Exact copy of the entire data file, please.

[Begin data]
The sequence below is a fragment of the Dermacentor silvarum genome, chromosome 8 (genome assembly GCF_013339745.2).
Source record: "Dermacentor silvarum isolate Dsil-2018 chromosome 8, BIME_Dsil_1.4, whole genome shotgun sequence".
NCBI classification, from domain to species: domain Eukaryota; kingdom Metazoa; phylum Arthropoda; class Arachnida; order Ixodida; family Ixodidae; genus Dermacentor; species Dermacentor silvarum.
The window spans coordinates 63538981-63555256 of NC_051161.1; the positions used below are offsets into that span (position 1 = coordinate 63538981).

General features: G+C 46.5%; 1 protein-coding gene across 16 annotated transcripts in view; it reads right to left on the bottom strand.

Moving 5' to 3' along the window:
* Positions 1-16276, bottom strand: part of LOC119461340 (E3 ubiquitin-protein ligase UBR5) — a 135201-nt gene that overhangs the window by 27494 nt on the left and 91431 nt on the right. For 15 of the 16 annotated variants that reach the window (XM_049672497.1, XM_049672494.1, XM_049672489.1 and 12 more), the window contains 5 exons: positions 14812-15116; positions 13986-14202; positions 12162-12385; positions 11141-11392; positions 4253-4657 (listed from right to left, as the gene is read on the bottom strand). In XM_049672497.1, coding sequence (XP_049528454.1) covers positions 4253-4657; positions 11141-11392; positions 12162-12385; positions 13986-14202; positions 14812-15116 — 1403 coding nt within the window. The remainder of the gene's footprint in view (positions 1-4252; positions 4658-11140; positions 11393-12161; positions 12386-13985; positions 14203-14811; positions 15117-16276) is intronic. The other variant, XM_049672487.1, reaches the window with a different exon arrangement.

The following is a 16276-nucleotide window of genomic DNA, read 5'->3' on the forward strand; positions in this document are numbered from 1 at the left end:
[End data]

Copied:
The sequence below is a fragment of the Dermacentor silvarum genome, chromosome 8 (genome assembly GCF_013339745.2).
Source record: "Dermacentor silvarum isolate Dsil-2018 chromosome 8, BIME_Dsil_1.4, whole genome shotgun sequence".
NCBI classification, from domain to species: domain Eukaryota; kingdom Metazoa; phylum Arthropoda; class Arachnida; order Ixodida; family Ixodidae; genus Dermacentor; species Dermacentor silvarum.
The window spans coordinates 63538981-63555256 of NC_051161.1; the positions used below are offsets into that span (position 1 = coordinate 63538981).

General features: G+C 46.5%; 1 protein-coding gene across 16 annotated transcripts in view; it reads right to left on the bottom strand.

Moving 5' to 3' along the window:
* Positions 1-16276, bottom strand: part of LOC119461340 (E3 ubiquitin-protein ligase UBR5) — a 135201-nt gene that overhangs the window by 27494 nt on the left and 91431 nt on the right. For 15 of the 16 annotated variants that reach the window (XM_049672497.1, XM_049672494.1, XM_049672489.1 and 12 more), the window contains 5 exons: positions 14812-15116; positions 13986-14202; positions 12162-12385; positions 11141-11392; positions 4253-4657 (listed from right to left, as the gene is read on the bottom strand). In XM_049672497.1, coding sequence (XP_049528454.1) covers positions 4253-4657; positions 11141-11392; positions 12162-12385; positions 13986-14202; positions 14812-15116 — 1403 coding nt within the window. The remainder of the gene's footprint in view (positions 1-4252; positions 4658-11140; positions 11393-12161; positions 12386-13985; positions 14203-14811; positions 15117-16276) is intronic. The other variant, XM_049672487.1, reaches the window with a different exon arrangement.

The following is a 16276-nucleotide window of genomic DNA, read 5'->3' on the forward strand; positions in this document are numbered from 1 at the left end: